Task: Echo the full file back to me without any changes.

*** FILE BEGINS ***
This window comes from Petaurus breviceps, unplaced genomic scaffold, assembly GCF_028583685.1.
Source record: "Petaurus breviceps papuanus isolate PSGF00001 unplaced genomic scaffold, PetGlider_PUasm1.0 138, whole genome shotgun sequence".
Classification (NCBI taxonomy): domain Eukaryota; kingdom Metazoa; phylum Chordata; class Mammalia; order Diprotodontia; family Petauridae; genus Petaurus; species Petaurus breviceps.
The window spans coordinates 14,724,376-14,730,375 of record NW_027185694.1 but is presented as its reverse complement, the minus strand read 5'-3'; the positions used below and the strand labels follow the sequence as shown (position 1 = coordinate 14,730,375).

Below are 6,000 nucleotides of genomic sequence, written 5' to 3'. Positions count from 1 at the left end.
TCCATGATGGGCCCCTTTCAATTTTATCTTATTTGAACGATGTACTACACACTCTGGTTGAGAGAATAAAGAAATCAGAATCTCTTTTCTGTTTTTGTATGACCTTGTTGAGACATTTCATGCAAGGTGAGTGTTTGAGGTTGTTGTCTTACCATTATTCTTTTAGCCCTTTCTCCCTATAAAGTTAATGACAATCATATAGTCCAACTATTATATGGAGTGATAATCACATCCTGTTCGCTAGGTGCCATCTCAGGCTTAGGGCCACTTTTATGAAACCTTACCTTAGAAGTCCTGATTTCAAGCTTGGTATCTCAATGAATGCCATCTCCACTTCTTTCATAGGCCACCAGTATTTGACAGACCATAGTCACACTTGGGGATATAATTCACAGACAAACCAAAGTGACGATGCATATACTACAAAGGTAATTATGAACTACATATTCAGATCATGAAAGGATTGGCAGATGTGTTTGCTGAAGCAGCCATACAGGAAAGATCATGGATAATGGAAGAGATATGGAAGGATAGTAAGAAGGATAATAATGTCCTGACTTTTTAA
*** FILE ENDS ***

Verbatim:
This window comes from Petaurus breviceps, unplaced genomic scaffold, assembly GCF_028583685.1.
Source record: "Petaurus breviceps papuanus isolate PSGF00001 unplaced genomic scaffold, PetGlider_PUasm1.0 138, whole genome shotgun sequence".
Classification (NCBI taxonomy): domain Eukaryota; kingdom Metazoa; phylum Chordata; class Mammalia; order Diprotodontia; family Petauridae; genus Petaurus; species Petaurus breviceps.
The window spans coordinates 14,724,376-14,730,375 of record NW_027185694.1 but is presented as its reverse complement, the minus strand read 5'-3'; the positions used below and the strand labels follow the sequence as shown (position 1 = coordinate 14,730,375).

Below are 6,000 nucleotides of genomic sequence, written 5' to 3'. Positions count from 1 at the left end.
TCCATGATGGGCCCCTTTCAATTTTATCTTATTTGAACGATGTACTACACACTCTGGTTGAGAGAATAAAGAAATCAGAATCTCTTTTCTGTTTTTGTATGACCTTGTTGAGACATTTCATGCAAGGTGAGTGTTTGAGGTTGTTGTCTTACCATTATTCTTTTAGCCCTTTCTCCCTATAAAGTTAATGACAATCATATAGTCCAACTATTATATGGAGTGATAATCACATCCTGTTCGCTAGGTGCCATCTCAGGCTTAGGGCCACTTTTATGAAACCTTACCTTAGAAGTCCTGATTTCAAGCTTGGTATCTCAATGAATGCCATCTCCACTTCTTTCATAGGCCACCAGTATTTGACAGACCATAGTCACACTTGGGGATATAATTCACAGACAAACCAAAGTGACGATGCATATACTACAAAGGTAATTATGAACTACATATTCAGATCATGAAAGGATTGGCAGATGTGTTTGCTGAAGCAGCCATACAGGAAAGATCATGGATAATGGAAGAGATATGGAAGGATAGTAAGAAGGATAATAATGTCCTGACTTTTTAA